One of my most powerful memories from childhood involves a fear of thunderstorms and lightning. We grew up in the Midwest, where severe summer storms were quite common. I can remember looking for my mom one day in the house, and finding her out in the middle of the garage with the garage door open, gazing at the torrential downpour. The thunder was rolling and louder than I’d ever heard it, and it was getting darker. I yelled for her to come in, afraid in my five year old mind, that lightning would hit her. I began to cry, unsure of why she was just watching and smiling as she looked out at the storm. She turned to see me crying, and motioned to me to come close. As I did, she said with gentle reassurance, “Don’t you see how beautiful this is- all that God has created? You are afraid, but you shouldn’t be. His work is amazing. He is watering the grass, trees, and flowers.”
This was my mother’s reaction to most anything that ever frightened me. If I took a hard fall outside and had scrapes and bruises, she’d say, “No need to worry, God will fix it.” She would put a band-aid on and pray and ask Jesus to “make it all better”. If I was sad because children were unkind to me, she would ask me if I did what was right in the situation and then say, “God will take care of them, and you. You did the right thing. That’s all that matters. You have to trust God with the rest.” When bad times hit our family, I would walk past her room and see her on her knees praying, or sometimes praying and weeping. She’d later pray with me and reassure me that God was taking care of us, even if it was in a way that didn’t make sense to us in the moment. She would encourage me to keep talking to God and bringing all of my questions and desires to Him. When we went through times of grief, she’d reassure me that God was always in control, not to worry, and that He would bring joy and goodness even in the midst of sadness. When someone passed away, she’d tell me about the party the angels were throwing in Heaven as that person arrived to see Jesus.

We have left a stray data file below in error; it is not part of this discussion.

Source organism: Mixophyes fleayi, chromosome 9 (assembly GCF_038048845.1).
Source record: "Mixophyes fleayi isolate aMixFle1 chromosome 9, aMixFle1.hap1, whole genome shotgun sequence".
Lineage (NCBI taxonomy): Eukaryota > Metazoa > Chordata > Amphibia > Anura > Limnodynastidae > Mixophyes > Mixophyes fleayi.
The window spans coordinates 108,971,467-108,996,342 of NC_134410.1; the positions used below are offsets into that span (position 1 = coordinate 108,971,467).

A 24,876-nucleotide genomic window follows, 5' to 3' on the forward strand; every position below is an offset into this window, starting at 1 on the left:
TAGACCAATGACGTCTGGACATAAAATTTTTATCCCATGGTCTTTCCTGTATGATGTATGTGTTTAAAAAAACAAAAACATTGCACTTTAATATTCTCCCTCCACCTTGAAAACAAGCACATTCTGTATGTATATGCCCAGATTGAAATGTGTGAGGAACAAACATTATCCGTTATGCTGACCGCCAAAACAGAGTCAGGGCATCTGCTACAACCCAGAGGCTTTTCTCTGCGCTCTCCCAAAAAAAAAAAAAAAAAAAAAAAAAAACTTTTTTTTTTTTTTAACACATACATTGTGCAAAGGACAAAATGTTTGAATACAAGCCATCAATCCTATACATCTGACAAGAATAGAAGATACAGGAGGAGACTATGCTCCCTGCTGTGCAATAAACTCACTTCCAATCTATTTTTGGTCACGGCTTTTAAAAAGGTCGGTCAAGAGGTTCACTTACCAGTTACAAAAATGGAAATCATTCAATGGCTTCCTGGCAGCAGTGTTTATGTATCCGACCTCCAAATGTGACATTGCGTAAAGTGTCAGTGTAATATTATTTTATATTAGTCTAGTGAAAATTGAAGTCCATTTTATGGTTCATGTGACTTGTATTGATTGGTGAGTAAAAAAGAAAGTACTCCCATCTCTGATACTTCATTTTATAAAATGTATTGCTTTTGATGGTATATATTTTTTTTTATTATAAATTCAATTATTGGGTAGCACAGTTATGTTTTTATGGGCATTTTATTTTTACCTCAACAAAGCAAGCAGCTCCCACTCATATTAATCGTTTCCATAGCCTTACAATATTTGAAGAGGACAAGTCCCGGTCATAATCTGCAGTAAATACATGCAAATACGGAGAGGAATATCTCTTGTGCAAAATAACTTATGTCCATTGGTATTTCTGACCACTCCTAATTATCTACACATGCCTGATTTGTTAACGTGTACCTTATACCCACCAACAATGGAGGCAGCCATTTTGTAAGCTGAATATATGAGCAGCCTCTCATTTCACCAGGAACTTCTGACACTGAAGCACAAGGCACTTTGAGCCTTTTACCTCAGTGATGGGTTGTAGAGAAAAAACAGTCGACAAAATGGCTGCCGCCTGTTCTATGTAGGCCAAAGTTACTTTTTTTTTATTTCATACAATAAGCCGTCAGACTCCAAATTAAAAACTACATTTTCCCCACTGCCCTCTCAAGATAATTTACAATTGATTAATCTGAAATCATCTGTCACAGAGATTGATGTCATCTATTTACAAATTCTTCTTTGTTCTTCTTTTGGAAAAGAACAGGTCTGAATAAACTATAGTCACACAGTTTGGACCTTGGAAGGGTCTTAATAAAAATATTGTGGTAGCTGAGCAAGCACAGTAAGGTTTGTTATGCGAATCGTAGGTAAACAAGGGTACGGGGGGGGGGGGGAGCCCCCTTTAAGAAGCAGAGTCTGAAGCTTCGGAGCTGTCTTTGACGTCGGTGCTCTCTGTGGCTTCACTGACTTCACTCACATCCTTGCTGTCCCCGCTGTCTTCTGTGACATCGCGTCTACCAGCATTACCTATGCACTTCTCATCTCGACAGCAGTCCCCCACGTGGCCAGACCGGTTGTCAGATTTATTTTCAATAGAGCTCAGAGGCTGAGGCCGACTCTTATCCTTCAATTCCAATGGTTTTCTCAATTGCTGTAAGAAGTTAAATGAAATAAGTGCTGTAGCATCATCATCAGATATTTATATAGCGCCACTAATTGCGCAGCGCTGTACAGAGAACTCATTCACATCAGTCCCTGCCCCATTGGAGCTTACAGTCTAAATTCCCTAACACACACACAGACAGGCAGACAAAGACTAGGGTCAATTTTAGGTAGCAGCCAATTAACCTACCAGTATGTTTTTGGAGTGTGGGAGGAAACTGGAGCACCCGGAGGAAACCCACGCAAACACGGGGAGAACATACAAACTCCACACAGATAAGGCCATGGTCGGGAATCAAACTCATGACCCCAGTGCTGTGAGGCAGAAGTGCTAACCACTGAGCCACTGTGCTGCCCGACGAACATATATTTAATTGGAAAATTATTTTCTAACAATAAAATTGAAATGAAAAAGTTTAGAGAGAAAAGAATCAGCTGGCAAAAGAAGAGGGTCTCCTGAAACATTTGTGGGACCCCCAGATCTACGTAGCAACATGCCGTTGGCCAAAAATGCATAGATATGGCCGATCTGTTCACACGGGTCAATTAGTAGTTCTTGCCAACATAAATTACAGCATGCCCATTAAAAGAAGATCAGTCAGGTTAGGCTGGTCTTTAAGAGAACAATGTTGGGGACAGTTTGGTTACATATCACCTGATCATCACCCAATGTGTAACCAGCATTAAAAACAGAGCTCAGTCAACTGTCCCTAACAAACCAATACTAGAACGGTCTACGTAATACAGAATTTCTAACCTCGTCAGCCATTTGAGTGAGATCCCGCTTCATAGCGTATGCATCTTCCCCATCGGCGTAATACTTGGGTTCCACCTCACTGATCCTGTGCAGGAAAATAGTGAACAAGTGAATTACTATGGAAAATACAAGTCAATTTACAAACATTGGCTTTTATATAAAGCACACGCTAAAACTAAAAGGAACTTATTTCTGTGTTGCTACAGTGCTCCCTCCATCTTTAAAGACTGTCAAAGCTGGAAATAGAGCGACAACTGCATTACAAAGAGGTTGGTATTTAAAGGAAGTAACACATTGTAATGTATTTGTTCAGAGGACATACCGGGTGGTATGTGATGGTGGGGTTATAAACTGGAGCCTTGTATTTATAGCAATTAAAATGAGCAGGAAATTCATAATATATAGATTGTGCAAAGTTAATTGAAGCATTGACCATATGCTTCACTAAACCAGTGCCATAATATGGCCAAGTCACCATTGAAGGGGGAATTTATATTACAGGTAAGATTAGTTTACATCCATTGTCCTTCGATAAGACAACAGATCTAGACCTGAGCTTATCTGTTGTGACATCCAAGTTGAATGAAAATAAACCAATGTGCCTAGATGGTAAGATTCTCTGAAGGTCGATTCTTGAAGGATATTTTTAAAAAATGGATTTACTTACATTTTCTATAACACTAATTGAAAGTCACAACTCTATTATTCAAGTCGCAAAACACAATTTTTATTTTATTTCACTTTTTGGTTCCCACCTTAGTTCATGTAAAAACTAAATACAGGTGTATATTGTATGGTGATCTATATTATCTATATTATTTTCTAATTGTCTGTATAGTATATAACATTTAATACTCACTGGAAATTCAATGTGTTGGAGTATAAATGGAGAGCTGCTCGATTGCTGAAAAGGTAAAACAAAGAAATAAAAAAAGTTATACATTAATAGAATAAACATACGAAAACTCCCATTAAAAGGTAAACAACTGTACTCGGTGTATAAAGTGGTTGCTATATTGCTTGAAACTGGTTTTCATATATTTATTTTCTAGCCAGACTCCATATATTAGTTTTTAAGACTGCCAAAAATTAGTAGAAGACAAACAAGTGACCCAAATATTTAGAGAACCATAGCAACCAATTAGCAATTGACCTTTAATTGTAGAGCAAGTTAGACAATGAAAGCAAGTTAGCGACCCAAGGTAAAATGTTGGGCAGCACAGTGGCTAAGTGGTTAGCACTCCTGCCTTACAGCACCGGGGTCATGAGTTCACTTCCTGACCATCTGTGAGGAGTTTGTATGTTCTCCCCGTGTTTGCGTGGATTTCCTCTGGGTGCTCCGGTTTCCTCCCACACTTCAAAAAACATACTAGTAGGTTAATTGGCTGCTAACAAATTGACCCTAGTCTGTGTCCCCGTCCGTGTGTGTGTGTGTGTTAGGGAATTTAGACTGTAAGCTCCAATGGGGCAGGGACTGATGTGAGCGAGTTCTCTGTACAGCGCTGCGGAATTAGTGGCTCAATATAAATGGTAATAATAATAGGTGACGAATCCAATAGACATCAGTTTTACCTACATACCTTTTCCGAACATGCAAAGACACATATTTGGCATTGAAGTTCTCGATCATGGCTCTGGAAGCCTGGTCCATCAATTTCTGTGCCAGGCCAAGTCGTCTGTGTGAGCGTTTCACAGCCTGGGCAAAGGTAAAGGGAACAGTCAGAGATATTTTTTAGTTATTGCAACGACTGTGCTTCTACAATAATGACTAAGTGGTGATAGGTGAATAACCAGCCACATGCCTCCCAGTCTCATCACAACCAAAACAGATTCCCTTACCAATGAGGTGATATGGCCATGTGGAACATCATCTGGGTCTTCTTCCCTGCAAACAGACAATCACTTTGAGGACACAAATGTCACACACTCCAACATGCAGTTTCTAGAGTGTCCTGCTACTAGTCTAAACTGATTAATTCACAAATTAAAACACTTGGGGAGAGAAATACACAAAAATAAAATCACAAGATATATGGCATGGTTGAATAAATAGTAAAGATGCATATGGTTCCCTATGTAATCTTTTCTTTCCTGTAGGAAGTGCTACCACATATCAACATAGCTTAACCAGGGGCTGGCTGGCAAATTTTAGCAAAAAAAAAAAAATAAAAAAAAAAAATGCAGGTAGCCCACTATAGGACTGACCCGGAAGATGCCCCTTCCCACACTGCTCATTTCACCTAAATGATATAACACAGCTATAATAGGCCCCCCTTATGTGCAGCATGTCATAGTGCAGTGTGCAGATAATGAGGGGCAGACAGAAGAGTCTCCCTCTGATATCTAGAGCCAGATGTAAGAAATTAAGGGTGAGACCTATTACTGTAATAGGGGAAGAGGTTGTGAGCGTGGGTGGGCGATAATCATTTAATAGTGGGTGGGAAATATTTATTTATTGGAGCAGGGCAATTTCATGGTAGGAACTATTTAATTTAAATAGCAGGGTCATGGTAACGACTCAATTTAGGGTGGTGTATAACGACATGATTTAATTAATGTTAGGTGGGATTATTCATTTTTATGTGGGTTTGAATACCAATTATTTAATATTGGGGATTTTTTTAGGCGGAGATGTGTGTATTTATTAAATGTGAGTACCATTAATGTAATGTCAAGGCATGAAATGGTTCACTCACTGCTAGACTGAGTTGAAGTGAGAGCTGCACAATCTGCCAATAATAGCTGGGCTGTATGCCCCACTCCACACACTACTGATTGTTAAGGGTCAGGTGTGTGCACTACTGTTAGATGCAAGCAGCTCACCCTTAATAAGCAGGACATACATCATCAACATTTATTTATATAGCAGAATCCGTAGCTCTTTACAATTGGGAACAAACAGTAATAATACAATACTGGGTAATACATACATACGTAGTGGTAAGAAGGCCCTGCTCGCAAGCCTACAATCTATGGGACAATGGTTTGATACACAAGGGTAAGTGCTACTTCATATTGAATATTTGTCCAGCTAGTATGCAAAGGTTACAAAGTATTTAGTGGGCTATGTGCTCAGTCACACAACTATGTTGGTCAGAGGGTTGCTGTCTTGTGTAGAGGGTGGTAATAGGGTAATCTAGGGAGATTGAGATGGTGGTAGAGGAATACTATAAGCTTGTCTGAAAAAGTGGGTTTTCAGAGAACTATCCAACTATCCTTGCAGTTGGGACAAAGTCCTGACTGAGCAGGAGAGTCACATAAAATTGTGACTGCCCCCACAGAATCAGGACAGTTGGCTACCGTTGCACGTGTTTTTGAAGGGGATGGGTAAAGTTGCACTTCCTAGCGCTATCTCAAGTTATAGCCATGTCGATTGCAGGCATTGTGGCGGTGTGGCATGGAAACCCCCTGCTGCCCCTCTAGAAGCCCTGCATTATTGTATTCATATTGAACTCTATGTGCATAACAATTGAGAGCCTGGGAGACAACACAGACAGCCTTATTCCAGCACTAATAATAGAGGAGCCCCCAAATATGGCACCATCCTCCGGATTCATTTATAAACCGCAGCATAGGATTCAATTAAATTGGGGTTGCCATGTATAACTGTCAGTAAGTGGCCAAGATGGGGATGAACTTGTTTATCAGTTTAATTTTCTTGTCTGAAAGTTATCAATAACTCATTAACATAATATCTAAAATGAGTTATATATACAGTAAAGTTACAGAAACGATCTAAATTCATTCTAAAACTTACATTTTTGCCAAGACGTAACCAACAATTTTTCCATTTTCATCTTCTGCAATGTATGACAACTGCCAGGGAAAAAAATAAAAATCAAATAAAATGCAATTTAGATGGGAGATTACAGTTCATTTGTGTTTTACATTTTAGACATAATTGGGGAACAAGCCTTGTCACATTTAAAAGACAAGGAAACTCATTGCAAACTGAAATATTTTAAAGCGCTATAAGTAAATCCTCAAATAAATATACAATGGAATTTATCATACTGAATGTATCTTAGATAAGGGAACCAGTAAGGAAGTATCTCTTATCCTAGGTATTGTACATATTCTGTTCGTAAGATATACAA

Her habit was to see God working in all things. She never doubted Him, had an immense sense of gratitude for His provisions, and held tight to His promises. She redirected my fears toward trust and rest, and always helped me find the good in situations that seemed difficult to understand. In fact, I don’t recall a time in my life when my mom said she was worried about anything. And yet, she wasn’t carefree. She cared more than anyone I knew, but she didn’t waste her time on worry. Rather, she trusted in God’s presence, omnipotence, love, and desire for us to know joy and peace in all things.
It is because of what she modeled and taught me, that I can say that I am not a worrier in my adult life. Ultimately, I owe that to God, and to her for believing Him and showing me how to believe in Him also.
Today, as I parent my own children in the midst of our present world crisis, these childhood memories of my mother remind me to teach and model what she taught me growing up:
- God is in control. Things don’t always go the way we plan or anticipate, but God never fails to be in charge. (Psalm 46:1)
- He never fails us. He takes care of us and desires that we know His peace, joy, and presence at all times. (Philippians 4:19)
- He takes our ashes and turns them into beauty. When we are in crisis and feel sad, distraught, anxious, confused, and without the ability to see our way out, God creates beauty in the midst of it all. He sees us, and He provides. (Isaiah 61:3)
- God loves us and He never leaves us. We can think we are far away from Him, and yet He is right with us. We need only to trust Him. (Isaiah 41:10)
- We can ask God anything. He invites us to do so. He may answer in His own way and in His own time, but He always answers. (Matthew 7:7)
So, whether your child is anxious or sad about the current world crisis, or any of life’s situations today, focus on these five things when thinking through your own reactions and what you teach. I can promise you that your children, no matter their ages, will watch your behavior and learn from what you do. The calmness that you show and the peace you demonstrate in the midst of storms won’t be forgotten.